Jennifer @ Mom Spotted recently posted..Comment on It’s Avocado Season at Subway Restaurants! $25 Gift Card Giveaway! by Cynthia R

  • Good luck with surgery!! Can your daughter help by holding his hands if you wait until after your son gets up for the day (rather than waking him)?
    Sara Phillips recently posted..LEGOLAND Discovery Center {Grapevine, TX} #Review

    • Tammy

      Nope. He will need to be bodily held down by an adult while the drops are being put in. It’s not a pleasant situation for him. I’ll cry each time. But he is so super sensitive about his ears, it’s the only way.

  • Common courtesy and basic behavior has nothing to do with being afraid, autistic or not. I don’t know anyone that can easily sit still and mind their manners when they are scared.

    Good luck with the surgery and I hope he heals quickly.
    Billie recently posted..Wordless (yeah, right) Wednesday July 11, 2012

  • Sam

    I love that the anonymous poster believes that because she has a special needs child she knows all about yours. They are all the same, right? Geesh… it’s like saying that because we are both women that we think and feel the exact same things. It’s too bad you can’t teach everyone empathy.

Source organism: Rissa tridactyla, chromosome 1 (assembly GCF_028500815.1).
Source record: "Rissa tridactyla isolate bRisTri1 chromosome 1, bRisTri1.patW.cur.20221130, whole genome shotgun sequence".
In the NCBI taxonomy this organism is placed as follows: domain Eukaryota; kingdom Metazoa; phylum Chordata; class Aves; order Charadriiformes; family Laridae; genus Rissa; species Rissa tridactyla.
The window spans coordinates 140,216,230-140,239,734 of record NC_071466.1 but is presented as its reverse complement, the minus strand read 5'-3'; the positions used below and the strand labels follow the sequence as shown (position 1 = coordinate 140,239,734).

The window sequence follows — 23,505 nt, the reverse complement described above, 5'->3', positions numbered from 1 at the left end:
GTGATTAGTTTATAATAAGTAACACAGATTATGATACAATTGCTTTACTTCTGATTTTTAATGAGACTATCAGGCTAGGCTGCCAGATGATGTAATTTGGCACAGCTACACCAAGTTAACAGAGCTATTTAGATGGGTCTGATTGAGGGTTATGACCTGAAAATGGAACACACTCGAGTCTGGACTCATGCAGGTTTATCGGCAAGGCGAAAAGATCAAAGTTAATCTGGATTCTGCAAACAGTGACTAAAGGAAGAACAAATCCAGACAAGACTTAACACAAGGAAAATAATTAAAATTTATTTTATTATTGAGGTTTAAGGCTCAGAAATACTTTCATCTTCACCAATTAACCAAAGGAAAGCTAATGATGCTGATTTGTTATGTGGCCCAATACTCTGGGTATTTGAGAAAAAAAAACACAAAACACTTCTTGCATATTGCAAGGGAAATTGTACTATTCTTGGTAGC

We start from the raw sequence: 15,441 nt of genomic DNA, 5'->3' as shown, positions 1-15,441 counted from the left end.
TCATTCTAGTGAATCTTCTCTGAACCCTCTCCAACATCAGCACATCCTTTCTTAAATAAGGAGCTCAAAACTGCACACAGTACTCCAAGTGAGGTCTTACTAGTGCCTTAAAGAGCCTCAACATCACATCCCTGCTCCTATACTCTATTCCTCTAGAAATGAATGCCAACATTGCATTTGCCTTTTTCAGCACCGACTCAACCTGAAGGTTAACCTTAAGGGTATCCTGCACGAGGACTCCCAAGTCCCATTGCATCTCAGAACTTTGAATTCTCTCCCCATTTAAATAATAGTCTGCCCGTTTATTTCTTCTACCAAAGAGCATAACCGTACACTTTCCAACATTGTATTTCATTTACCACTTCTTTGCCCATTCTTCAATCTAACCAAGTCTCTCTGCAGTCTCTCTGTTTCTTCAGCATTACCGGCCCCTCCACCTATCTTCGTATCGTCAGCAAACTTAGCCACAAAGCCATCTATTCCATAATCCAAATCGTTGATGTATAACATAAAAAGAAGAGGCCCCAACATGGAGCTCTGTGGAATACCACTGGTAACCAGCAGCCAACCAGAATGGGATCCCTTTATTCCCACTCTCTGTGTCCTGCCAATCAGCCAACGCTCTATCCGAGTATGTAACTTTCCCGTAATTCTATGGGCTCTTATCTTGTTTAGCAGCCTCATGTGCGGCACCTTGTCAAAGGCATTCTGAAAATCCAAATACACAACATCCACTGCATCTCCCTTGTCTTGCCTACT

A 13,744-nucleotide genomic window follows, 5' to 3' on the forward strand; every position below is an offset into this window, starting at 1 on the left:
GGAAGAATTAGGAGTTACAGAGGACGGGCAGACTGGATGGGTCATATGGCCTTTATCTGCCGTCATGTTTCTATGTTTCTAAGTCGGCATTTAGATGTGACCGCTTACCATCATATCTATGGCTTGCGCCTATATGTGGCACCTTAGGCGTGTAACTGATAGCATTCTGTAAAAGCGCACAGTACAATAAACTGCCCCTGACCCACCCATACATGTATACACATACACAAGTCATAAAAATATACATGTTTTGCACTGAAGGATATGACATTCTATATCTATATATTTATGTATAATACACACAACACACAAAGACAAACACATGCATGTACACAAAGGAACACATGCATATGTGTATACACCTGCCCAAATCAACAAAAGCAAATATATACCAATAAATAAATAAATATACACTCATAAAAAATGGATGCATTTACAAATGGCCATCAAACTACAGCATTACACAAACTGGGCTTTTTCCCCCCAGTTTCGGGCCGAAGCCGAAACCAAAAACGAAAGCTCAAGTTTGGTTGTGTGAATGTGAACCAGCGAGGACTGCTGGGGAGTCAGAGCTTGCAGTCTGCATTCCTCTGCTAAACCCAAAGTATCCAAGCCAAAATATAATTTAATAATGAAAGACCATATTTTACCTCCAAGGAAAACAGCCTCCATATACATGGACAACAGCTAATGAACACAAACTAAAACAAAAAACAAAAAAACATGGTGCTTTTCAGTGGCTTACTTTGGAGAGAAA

I hope everything goes better than expected with his recovery.
    Sam recently posted..Wordless Wednesday: It’s not fair

    • Tammy

      I agree. I have an autistic child, but I still wouldn’t assume that I know about another parent’s autistic child, let alone a child with a special need that is different than my child’s.

  • My daughter (who is not autistic and is only 5) had to have tubes put in twice. It is the worst feeling in the world to know your child is scared and there’s nothing you can do. When they laid her on the table and put the mask on her to put her to sleep, I could see the fear and sheer panic in her eyes and it killed me that I couldn’t do anything to calm her down. Thankfully, the surgery went well and her recovery was easier.

    I hope his surgery goes smoothly and the recovery (and subsequent drops) are easier than expected. We can always hope for small miracles, right? Good luck and BIG hugs!
    Lindsay recently posted..A Family Date with Super Why!

    • Tammy

      That’s how it was yesterday when the doctor tried to clean his ears out. He looked up to me with shear fear in his eyes. His palms were sweaty, and his body was all tensed. But, he was a trooper. He gave her one chance, but he couldn’t handle anymore than that. She got a little wax out of the one ear, and then he was fighting to get up. We couldn’t force him. Poor thing was just so scared.

  • Poor kid. From your description it sounds like he is one of the unfortunate people that produce more than typical ear wax. I know a few people like that. I hope all goes well and he is feeling better soon.

    It never fails to amaze me that even parents of special needs children don’t realize the vast differences between children on the spectrum.
    Mom Foodie recently posted..Gluten Free Maple-Coconut Veggie Patch Mini-Muffins

  • Kim